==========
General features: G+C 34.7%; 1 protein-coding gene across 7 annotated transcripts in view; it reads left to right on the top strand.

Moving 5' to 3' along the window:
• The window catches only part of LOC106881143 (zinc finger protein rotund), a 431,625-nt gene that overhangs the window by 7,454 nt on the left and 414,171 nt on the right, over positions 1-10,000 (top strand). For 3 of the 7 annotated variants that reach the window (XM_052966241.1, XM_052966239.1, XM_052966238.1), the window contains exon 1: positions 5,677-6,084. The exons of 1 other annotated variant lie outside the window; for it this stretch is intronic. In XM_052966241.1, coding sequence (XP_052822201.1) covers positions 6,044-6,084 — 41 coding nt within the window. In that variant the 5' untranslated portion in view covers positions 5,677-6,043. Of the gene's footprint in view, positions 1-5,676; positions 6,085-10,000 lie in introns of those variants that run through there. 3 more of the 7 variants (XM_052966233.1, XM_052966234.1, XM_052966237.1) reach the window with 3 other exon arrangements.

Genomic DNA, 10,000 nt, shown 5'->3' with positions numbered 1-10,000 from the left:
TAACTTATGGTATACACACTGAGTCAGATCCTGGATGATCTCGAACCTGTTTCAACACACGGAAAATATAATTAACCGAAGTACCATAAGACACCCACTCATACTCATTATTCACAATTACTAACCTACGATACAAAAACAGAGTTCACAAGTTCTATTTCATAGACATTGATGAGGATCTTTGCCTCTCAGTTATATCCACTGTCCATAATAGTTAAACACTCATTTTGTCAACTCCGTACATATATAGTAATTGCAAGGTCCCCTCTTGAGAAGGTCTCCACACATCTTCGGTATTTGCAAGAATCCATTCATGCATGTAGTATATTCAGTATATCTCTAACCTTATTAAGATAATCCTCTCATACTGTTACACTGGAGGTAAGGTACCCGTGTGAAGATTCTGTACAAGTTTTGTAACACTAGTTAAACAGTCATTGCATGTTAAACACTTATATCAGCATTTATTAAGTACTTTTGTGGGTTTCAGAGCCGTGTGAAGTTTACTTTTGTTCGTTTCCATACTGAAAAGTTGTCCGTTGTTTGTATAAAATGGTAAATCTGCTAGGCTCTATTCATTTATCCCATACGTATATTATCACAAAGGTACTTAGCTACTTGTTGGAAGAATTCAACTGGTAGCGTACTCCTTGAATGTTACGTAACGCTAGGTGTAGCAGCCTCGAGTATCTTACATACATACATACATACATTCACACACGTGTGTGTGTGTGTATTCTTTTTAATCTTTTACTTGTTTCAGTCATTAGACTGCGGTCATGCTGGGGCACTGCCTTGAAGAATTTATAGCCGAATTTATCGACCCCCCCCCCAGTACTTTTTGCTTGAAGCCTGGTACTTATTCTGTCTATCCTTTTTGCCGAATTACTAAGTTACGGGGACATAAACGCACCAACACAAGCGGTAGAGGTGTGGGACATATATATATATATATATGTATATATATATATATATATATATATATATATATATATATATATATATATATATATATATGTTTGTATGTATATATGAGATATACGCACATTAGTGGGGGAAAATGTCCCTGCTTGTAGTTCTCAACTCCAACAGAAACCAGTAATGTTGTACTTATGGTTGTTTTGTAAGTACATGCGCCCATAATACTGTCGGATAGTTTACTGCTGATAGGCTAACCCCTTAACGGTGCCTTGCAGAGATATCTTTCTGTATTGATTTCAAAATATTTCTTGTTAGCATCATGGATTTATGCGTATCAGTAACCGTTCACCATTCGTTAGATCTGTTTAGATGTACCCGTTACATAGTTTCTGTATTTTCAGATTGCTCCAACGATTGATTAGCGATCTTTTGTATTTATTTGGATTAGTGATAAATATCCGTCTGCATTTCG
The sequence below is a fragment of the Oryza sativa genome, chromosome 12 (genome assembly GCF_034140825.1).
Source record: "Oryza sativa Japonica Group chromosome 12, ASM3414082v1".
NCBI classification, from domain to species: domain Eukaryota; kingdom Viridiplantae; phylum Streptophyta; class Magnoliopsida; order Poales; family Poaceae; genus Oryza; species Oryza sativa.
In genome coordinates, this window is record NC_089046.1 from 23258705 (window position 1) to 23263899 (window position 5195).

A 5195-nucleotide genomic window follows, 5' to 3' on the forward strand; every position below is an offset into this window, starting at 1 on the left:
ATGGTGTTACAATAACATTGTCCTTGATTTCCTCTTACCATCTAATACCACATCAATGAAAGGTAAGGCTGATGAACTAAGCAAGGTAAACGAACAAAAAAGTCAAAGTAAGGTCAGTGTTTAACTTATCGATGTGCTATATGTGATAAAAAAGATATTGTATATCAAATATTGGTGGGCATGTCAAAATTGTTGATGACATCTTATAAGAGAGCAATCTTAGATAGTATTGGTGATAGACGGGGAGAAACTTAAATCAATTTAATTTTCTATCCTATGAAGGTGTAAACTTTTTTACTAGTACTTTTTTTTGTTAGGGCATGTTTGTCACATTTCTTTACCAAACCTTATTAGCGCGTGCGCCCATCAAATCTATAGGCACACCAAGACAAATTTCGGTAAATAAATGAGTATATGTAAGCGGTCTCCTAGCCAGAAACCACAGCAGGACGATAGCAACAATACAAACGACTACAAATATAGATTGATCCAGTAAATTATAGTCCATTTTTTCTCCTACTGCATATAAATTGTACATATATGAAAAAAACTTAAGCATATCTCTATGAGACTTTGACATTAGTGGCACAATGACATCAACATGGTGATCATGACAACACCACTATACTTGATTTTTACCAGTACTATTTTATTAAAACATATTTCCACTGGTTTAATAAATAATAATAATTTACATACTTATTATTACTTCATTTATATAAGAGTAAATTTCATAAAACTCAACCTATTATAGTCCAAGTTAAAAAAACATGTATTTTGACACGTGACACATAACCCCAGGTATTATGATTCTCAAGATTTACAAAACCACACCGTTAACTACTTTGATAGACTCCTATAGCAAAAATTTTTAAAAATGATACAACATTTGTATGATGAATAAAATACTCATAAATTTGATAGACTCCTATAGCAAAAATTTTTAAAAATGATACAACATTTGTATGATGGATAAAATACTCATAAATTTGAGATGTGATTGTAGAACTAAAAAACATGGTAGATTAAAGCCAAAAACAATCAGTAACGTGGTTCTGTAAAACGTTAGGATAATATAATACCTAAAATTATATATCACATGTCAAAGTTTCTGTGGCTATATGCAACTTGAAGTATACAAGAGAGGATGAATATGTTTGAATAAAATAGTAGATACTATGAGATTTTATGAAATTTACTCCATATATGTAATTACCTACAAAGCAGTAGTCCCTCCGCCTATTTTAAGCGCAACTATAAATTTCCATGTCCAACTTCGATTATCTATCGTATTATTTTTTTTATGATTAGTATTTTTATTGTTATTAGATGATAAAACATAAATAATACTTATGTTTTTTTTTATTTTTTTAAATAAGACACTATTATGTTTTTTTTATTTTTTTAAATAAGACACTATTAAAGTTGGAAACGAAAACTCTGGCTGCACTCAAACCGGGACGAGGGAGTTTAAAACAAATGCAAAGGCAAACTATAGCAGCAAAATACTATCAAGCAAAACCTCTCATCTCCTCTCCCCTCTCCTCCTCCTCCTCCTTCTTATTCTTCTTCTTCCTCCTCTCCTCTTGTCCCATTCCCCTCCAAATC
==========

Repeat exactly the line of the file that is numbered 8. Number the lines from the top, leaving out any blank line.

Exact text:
NCBI classification, from domain to species: domain Eukaryota; kingdom Viridiplantae; phylum Streptophyta; class Magnoliopsida; order Poales; family Poaceae; genus Oryza; species Oryza sativa.